“Really? How can you tell?”

And for a moment, at least, Jacob’s sadness gave way to indignation, to curiosity. Fight left in him, he was sure.

 

The game over, goodbye hovered near.

“She’s gone. Gone.”

“I know.”

“I have nothing,” Jacob went on, his voice oddly unwavering. “No ... place.”

“That’s not true.” But he imagined himself without Charlotte. Her anchoring presence. Her belief in him. His reason. Would he don his top hat, become a jester to hide his pain? Wander the earth, ride the subway - now that he could - to its last stop and back? Men did just that, every day. He saw them on the train to work. He cradled his hat, stared inside.

“If only you had some magic in there for me,” Jacob said, rising to leave.

They passed through the rotunda and outside, where Jacob put out his hand in farewell. He’d seen the finished look in a man’s eyes before. “Coffee,” he proposed. “Or tea. Or better yet, a pint. It’s not too early.” Say it’s not too late.  A card up his sleeve, a transparent trick, he pulled the red hotel from his pocket. “You’ve never once asked,” he pointed out. “But if you’ll have a beer with me, I’ll tell you.” Had he’d known a thousand tales, he’d have launched from one into the next. Anything to keep his friend close. Awake. Alive. 

 

So many things he was sworn never to divulge. Recruited to Bletchley Park, the Code and Cypher School, on the strength of his completion of a coded puzzle in a newspaper, enlisted, trained, then sent abroad to intercept, interpret, divine. A year later, he went down; two months thereafter, shipped north to Barth like an animal.

The series of Shakespeare plays arrived one by one in parcels from the YMCA. They read them aloud, assigned the parts. During the long days and longer nights, they’d pass a book around; by lantern light or in the dark by memory, recite the lines, carpenters and chemists alike. Then a box appeared, from an unknown charity. Twenty copies of Richard II. No clue, the men professed, representatives of the four barracks. But he knew, right away, and passed them out. That brain of yours, Reuben remarked, once he’d explained. Who’d have thought it to look at you.

They formed an escape committee, created a secret world lived in plain sight of their enemy guards. He taught them to use the shared volume for coded messages. Page, line, word. Innocent enough to be found reading – deciphering – right under their captors’ noses.  Afterward, he began chalking puzzles on the walls, the first dozen wholly righteous. Later, a specific clue from each was key. A tapping sequence on the metal railings of their bunks told them all which one. It might take days to transmit the message, but they had years, as it turned out.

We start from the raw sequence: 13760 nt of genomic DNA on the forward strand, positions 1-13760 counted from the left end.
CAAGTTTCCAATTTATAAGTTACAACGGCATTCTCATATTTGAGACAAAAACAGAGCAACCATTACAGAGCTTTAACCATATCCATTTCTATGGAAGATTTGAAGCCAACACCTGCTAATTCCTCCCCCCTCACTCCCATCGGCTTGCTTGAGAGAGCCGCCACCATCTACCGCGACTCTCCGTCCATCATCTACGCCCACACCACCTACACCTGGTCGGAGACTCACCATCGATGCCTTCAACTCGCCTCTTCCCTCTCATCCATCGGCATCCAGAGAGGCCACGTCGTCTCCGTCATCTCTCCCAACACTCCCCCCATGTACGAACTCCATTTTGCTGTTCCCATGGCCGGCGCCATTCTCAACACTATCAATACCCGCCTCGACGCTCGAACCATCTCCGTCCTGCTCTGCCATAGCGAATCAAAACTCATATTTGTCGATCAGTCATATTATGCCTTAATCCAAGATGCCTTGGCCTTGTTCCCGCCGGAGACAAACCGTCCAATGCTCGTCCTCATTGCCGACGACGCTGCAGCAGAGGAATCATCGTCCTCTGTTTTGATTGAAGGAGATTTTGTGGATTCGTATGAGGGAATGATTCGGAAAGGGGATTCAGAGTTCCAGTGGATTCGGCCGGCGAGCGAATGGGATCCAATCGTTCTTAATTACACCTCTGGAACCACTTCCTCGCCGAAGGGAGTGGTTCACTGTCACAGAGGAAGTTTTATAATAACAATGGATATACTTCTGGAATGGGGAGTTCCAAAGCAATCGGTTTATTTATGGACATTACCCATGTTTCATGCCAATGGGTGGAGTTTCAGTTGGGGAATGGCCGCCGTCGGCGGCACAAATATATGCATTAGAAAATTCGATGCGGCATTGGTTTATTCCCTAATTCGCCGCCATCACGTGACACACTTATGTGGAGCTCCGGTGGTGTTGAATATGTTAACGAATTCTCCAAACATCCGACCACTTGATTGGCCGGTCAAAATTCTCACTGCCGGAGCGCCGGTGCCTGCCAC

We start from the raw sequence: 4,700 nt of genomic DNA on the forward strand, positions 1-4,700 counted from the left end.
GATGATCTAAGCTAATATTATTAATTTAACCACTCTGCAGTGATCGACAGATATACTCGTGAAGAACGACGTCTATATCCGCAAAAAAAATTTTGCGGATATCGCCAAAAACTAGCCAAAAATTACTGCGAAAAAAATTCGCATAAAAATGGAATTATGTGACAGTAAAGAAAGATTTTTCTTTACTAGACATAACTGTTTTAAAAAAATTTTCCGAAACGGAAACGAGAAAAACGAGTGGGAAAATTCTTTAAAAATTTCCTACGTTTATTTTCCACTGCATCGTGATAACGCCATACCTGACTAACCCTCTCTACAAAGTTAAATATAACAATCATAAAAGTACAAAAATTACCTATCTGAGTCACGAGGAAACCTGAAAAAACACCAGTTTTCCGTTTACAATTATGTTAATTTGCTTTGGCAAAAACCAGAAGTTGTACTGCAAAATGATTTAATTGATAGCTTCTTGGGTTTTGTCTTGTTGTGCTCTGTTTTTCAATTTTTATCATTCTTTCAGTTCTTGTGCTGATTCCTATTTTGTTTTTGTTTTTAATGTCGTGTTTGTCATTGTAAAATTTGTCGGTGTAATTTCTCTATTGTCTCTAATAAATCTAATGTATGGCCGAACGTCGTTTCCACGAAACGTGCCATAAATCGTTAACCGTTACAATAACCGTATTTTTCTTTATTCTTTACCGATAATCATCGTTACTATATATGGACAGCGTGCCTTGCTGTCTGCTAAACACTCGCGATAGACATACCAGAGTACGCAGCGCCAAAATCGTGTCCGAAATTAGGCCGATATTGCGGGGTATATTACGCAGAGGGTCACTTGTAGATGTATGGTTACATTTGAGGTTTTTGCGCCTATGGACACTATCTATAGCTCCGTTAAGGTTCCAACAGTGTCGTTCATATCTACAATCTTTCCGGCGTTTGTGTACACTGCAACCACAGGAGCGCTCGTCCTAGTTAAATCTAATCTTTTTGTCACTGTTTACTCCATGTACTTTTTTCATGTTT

More parcels came their way, from the Red Cross, the Salvation Army. Boxes of chocolates, some filled with dye capsules instead of cherries to mix with water or snow, to turn their tell-tale gray shirts brown or blue. Two baseballs, an ash-wood bat. Reuben’s eyes lit up. Under the guise of the game, he taught them signs. Manager to third base coach, to the on-base runners. Catcher to pitcher. “The second sign after I crack my knuckles,” he said, demonstrating. Nose swipe, chin rub, knuckles ... button fiddle, forehead brush. With one finger, one o’clock. Two fingers, two. Tonight, behind the lavatories. When the lockdowns came, he taught them to play with dice, the diamond drawn with a stick in the dirt, all the while devising signal-alphabets, their own peculiar language, drilling, drilling.

Be watching, he’d been assured before he left England. We won’t forget you ... if. And one day, a box arrived, in it the mythic board game – Monopoly – a tiny red dot stamped in the corner of the Free Parking square. Real German Reich marks concealed in the packets of play money. A screw-together file embedded in the cardboard. A tiny compass inside the Scotty dog. And within the little red hotel, a map. A silk map that folded small, that didn’t rustle, that didn’t fade or water log or smear. The path to safety. The chosen night, thirty-six men slipped by pairs into the pine woods at the compound’s edge.

Days before they escaped, he destroyed the game, ripped the board to shreds, tossed the playing pieces – all but one – in the fire. He carried the map, a copy of the book, a share of the money hidden inside the binding; Reuben, the compass and a stolen gun with three bullets. They had a deal, a pact. But when recapture seemed imminent, Reuben instead shoved him over the ravine at their backs, where he was blessedly found by Yanks, how many days later he’d never know.


“Reuben?” Jacob asked.

He could only sigh and shake his head.

Any of the others?”

“More than half, I’ve learned.”

“You saved them.”

“Who saved who, Jacob?” 

 

August 1953

The mail cart rumbled in the aisle-way. Another new clerk. “Richard Litton?” she queried, though his nameplate was square on his desk. She handed him a banded curl of brown mailers, two glossy magazines. In return, he offered the galleys packaged up for Simon and Schuster, the proofs for his second book of published puzzles. The young woman pushed the cart past the next desk, left it there. Odd, he thought, rolling the rubber band from the interoffice mail. A small, white envelope fluttered out.